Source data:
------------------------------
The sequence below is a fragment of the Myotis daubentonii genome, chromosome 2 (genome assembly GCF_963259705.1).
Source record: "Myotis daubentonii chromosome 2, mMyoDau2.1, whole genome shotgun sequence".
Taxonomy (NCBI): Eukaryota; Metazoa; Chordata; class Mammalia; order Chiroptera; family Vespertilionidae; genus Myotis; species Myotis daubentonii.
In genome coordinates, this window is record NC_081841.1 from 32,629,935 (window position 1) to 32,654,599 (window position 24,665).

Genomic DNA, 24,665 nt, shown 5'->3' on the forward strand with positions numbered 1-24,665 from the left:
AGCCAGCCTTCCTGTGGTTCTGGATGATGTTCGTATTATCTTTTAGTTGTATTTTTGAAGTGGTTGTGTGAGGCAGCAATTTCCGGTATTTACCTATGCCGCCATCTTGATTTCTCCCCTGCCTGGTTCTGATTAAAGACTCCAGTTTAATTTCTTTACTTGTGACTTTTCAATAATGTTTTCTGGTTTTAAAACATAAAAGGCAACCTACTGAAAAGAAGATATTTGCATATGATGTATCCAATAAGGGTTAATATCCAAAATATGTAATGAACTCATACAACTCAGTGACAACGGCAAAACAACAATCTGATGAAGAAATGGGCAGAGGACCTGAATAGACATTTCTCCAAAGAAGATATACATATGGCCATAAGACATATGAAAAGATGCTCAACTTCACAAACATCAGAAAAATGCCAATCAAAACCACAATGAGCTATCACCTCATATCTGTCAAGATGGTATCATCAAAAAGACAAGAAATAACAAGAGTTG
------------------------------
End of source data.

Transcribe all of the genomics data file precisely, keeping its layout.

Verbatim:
The sequence below is a fragment of the Myotis daubentonii genome, chromosome 2 (genome assembly GCF_963259705.1).
Source record: "Myotis daubentonii chromosome 2, mMyoDau2.1, whole genome shotgun sequence".
Taxonomy (NCBI): Eukaryota; Metazoa; Chordata; class Mammalia; order Chiroptera; family Vespertilionidae; genus Myotis; species Myotis daubentonii.
In genome coordinates, this window is record NC_081841.1 from 32,629,935 (window position 1) to 32,654,599 (window position 24,665).

Genomic DNA, 24,665 nt, shown 5'->3' on the forward strand with positions numbered 1-24,665 from the left:
AGCCAGCCTTCCTGTGGTTCTGGATGATGTTCGTATTATCTTTTAGTTGTATTTTTGAAGTGGTTGTGTGAGGCAGCAATTTCCGGTATTTACCTATGCCGCCATCTTGATTTCTCCCCTGCCTGGTTCTGATTAAAGACTCCAGTTTAATTTCTTTACTTGTGACTTTTCAATAATGTTTTCTGGTTTTAAAACATAAAAGGCAACCTACTGAAAAGAAGATATTTGCATATGATGTATCCAATAAGGGTTAATATCCAAAATATGTAATGAACTCATACAACTCAGTGACAACGGCAAAACAACAATCTGATGAAGAAATGGGCAGAGGACCTGAATAGACATTTCTCCAAAGAAGATATACATATGGCCATAAGACATATGAAAAGATGCTCAACTTCACAAACATCAGAAAAATGCCAATCAAAACCACAATGAGCTATCACCTCATATCTGTCAAGATGGTATCATCAAAAAGACAAGAAATAACAAGAGTTG